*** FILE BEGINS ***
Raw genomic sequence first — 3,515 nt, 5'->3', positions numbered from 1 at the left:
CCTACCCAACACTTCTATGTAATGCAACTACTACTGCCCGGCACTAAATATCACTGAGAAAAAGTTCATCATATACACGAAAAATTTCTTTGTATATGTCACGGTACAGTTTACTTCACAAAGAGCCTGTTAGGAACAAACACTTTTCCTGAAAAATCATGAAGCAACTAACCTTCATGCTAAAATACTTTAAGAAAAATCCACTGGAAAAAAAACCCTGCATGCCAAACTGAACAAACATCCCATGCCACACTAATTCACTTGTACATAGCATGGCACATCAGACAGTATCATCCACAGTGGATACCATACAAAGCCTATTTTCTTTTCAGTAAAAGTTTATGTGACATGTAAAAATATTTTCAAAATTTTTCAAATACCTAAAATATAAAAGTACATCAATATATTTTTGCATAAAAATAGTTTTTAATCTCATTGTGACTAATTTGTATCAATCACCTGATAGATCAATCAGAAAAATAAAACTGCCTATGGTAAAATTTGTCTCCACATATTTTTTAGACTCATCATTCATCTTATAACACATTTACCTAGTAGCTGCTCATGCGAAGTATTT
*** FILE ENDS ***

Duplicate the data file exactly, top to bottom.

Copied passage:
Raw genomic sequence first — 3,515 nt, 5'->3', positions numbered from 1 at the left:
CCTACCCAACACTTCTATGTAATGCAACTACTACTGCCCGGCACTAAATATCACTGAGAAAAAGTTCATCATATACACGAAAAATTTCTTTGTATATGTCACGGTACAGTTTACTTCACAAAGAGCCTGTTAGGAACAAACACTTTTCCTGAAAAATCATGAAGCAACTAACCTTCATGCTAAAATACTTTAAGAAAAATCCACTGGAAAAAAAACCCTGCATGCCAAACTGAACAAACATCCCATGCCACACTAATTCACTTGTACATAGCATGGCACATCAGACAGTATCATCCACAGTGGATACCATACAAAGCCTATTTTCTTTTCAGTAAAAGTTTATGTGACATGTAAAAATATTTTCAAAATTTTTCAAATACCTAAAATATAAAAGTACATCAATATATTTTTGCATAAAAATAGTTTTTAATCTCATTGTGACTAATTTGTATCAATCACCTGATAGATCAATCAGAAAAATAAAACTGCCTATGGTAAAATTTGTCTCCACATATTTTTTAGACTCATCATTCATCTTATAACACATTTACCTAGTAGCTGCTCATGCGAAGTATTT